what is difference between betray and deceive
From Middle English betrayen, betraien, equivalent to be- + tray (“to betray”). English tray (“to betray”) derives from Middle English traien, from Old French traïr (“to commit treason, betray”), from Latin trādō (“to deliver, give over”). Compare also traitor, treason, tradition. In English betrayen meant solely “to commit an act of treason against someone; deliver someone treasonably to an enemy; betray one’s trust; deceive, mislead”. The modern sense “to disclose, discover, reveal unintentionally” is due to influence from or merger with English bewray (“to reveal, divulge”), which is similar in sound and meaning. The similarity with German betrügen, Dutch bedriegen, from Proto-West Germanic *bidreugan (“to betray, deceive”), is coincidental.
- IPA(key): /bəˈtɹeɪ/, /bɪˈtɹeɪ/
- Rhymes: -eɪ
betray (third-person singular simple present betrays, present participle betraying, simple past and past participle betrayed)
- (transitive) To deliver into the hands of an enemy by treachery or fraud, in violation of trust; to give up treacherously or faithlessly.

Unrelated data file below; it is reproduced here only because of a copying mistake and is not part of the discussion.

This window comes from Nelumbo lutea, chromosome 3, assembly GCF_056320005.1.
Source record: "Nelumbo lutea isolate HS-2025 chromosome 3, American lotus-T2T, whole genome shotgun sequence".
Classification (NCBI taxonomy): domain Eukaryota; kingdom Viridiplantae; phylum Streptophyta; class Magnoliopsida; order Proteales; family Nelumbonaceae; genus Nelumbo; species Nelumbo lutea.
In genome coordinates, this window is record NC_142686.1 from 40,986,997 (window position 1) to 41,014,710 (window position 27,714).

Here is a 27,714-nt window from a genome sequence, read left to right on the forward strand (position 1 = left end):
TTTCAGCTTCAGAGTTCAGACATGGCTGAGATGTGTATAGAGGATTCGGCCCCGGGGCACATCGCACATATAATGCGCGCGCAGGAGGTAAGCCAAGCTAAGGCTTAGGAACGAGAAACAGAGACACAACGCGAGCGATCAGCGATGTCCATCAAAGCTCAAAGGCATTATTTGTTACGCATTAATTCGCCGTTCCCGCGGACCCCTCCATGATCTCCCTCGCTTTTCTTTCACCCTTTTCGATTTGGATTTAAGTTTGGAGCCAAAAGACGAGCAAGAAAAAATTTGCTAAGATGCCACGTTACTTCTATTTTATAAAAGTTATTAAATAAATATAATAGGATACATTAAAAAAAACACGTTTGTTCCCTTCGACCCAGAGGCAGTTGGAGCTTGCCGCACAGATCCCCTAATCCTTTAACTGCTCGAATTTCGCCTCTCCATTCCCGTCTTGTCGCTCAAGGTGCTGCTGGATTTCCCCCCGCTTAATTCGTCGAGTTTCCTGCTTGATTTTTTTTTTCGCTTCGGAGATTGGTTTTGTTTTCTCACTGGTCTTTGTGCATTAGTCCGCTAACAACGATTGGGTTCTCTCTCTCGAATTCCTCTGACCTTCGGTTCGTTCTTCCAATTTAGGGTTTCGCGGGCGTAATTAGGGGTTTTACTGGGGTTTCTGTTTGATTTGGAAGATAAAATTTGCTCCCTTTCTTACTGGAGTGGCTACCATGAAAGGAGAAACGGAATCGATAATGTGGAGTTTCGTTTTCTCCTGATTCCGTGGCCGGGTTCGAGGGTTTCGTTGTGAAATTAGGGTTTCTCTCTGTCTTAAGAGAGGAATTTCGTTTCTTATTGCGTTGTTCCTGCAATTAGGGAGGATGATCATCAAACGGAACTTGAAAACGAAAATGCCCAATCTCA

- an officer betrayed the city
- (transitive) To prove faithless or treacherous to, as to a trust or one who trusts; to be false to; to deceive.
- to betray a person or a cause
- Quresh betrayed Sunil to marry Nuzhat.
- My eyes have been betraying me since I turned sixty.
- (transitive) To violate the confidence of, by disclosing a secret, or that which one is bound in honor not to make known.
- (transitive) To disclose or indicate, for example something which prudence would conceal; to reveal unintentionally.
- Though he had lived in England for many years, a faint accent betrayed his Swedish origin.
- (transitive) To mislead; to expose to inconvenience not foreseen; to lead into error or sin.
- (transitive) To lead astray; to seduce (as under promise of marriage) and then abandon.
- (to prove faithless or treacherous): sell
- betrayal (noun)
- betray in Webster’s Revised Unabridged Dictionary, G. & C. Merriam, 1913.
- betray in The Century Dictionary, New York, N.Y.: The Century Co., 1911.
- deceave (obsolete)
From Middle English deceyven, desayven, dissayven, from Old French decever, decevoir, from Latin dēcipiō (“to deceive; beguile; entrap”), from dē- (“from”) + capiō (“to seize”); see captive. Compare conceive, perceive, receive. Displaced native Old English beswīcan.
- IPA(key): /dɪˈsiːv/
- Hyphenation: de‧ceive
- Rhymes: -iːv
deceive (third-person singular simple present deceives, present participle deceiving, simple past and past participle deceived)
- (transitive) To trick or mislead.
- See also Thesaurus:deceive
- deceive in Webster’s Revised Unabridged Dictionary, G. & C. Merriam, 1913.
- deceive in The Century Dictionary, New York, N.Y.: The Century Co., 1911.